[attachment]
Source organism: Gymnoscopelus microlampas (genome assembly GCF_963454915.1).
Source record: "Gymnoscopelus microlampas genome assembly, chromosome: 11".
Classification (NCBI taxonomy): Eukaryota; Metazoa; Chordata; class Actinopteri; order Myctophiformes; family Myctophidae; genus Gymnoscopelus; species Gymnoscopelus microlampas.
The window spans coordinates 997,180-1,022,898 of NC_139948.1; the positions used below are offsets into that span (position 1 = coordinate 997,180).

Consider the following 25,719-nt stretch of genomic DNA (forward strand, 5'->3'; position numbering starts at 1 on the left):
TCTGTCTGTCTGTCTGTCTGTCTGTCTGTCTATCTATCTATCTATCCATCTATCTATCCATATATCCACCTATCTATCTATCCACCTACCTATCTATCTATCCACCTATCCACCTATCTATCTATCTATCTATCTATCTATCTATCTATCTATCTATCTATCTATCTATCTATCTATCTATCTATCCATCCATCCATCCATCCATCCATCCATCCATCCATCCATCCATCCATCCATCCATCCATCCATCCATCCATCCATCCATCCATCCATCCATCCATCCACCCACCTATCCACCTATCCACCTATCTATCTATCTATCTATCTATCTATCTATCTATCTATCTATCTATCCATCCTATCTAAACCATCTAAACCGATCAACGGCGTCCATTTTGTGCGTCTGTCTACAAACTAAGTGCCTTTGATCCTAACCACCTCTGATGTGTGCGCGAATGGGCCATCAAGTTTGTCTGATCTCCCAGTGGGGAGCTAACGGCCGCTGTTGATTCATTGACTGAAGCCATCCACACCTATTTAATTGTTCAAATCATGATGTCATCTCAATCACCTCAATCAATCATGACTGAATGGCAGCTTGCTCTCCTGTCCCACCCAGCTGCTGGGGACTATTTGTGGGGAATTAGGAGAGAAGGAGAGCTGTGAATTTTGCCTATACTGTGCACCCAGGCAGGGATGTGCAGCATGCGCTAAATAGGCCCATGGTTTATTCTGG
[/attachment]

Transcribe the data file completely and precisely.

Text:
Source organism: Gymnoscopelus microlampas (genome assembly GCF_963454915.1).
Source record: "Gymnoscopelus microlampas genome assembly, chromosome: 11".
Classification (NCBI taxonomy): Eukaryota; Metazoa; Chordata; class Actinopteri; order Myctophiformes; family Myctophidae; genus Gymnoscopelus; species Gymnoscopelus microlampas.
The window spans coordinates 997,180-1,022,898 of NC_139948.1; the positions used below are offsets into that span (position 1 = coordinate 997,180).

Consider the following 25,719-nt stretch of genomic DNA (forward strand, 5'->3'; position numbering starts at 1 on the left):
TCTGTCTGTCTGTCTGTCTGTCTGTCTGTCTATCTATCTATCTATCCATCTATCTATCCATATATCCACCTATCTATCTATCCACCTACCTATCTATCTATCCACCTATCCACCTATCTATCTATCTATCTATCTATCTATCTATCTATCTATCTATCTATCTATCTATCTATCTATCTATCTATCCATCCATCCATCCATCCATCCATCCATCCATCCATCCATCCATCCATCCATCCATCCATCCATCCATCCATCCATCCATCCATCCATCCATCCATCCACCCACCTATCCACCTATCCACCTATCTATCTATCTATCTATCTATCTATCTATCTATCTATCTATCTATCCATCCTATCTAAACCATCTAAACCGATCAACGGCGTCCATTTTGTGCGTCTGTCTACAAACTAAGTGCCTTTGATCCTAACCACCTCTGATGTGTGCGCGAATGGGCCATCAAGTTTGTCTGATCTCCCAGTGGGGAGCTAACGGCCGCTGTTGATTCATTGACTGAAGCCATCCACACCTATTTAATTGTTCAAATCATGATGTCATCTCAATCACCTCAATCAATCATGACTGAATGGCAGCTTGCTCTCCTGTCCCACCCAGCTGCTGGGGACTATTTGTGGGGAATTAGGAGAGAAGGAGAGCTGTGAATTTTGCCTATACTGTGCACCCAGGCAGGGATGTGCAGCATGCGCTAAATAGGCCCATGGTTTATTCTGG